A Great Excuse to Spend Time with Friends & Family

 In Better Life, Relationships

I had a few minutes to chat with a friend who just came back from a month in Africa staying with families and volunteering at orphanages.  She described how these people lived in mud huts with mud floors and had no electricity.  The kids played in the dirt and had to pay if they wanted to go to school.  The situation sounded very rough to me!  Yet something she said has really stuck with me.  She said that these people were generally very happy, and she has been trying to figure out how she can bring that back to the States.  Interesting!  Her struggle was not about how to HELP them, but how can we LEARN from them.  With all of our technology, conveniences and money, what could there possibly be for us to discover from people living in under-developed countries?  Yet, data indicates that depression is more prevalent in high-income countries than low or middle-income countries.  In fact, the U.S. and France had the highest rates of depression compared to the other 16 countries in the study.

Of course there are many theories on why this is so, but there is one that resonates the most with me.  We are very social creatures and our physical and emotional wellbeing depends on our social support and interactions, but highly-developed countries tend to place a greater value on independence and have fewer interconnected communities. Research suggests that strong social networks are dropping at an alarming rate, with Americans stating they had 3 close friends in 1985 and by 2004 this number had dropped to one, with 25% of Americans saying that they have no one to confide in. Brene Brown, Professor at the University of Houston Graduate College of Social Work who specializes in social connection commented, “A deep sense of love and belonging is an irresistible need of all people. We are biologically, cognitively, physically, and spiritually wired to love, to be loved, and to belong. When those needs are not met, we don’t function as we were meant to.”  Yet sometimes our lives can seem too busy to have the time to connect with friends and family.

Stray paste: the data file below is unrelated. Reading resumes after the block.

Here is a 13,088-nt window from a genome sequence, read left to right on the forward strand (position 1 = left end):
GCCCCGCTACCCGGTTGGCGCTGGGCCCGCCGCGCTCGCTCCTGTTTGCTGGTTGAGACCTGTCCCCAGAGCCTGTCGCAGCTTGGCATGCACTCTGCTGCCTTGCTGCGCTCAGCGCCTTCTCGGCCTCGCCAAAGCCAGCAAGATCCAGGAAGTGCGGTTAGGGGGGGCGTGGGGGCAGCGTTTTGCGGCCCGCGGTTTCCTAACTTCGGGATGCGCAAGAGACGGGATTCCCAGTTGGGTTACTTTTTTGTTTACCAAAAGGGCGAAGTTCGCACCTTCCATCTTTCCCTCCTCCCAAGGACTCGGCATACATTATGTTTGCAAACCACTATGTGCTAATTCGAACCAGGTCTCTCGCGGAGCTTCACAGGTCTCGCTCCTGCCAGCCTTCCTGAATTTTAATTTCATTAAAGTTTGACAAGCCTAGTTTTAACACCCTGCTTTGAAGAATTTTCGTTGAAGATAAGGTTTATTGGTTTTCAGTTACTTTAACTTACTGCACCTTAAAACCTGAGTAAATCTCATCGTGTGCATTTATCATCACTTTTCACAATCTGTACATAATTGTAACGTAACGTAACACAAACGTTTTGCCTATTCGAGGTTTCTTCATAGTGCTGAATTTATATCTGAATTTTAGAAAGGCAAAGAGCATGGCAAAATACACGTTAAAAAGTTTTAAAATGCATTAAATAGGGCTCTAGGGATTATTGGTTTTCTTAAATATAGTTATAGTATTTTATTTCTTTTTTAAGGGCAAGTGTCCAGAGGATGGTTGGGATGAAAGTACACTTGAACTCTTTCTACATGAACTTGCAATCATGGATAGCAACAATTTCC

What can you do to invest in your social connections (and wellbeing)?


Tina Hallis, Ph.D., is a professional speaker and consultant for The Positive Edge, a company dedicated to helping people and organizations fulfill their true potential using strategies from the science of Positive Psychology.

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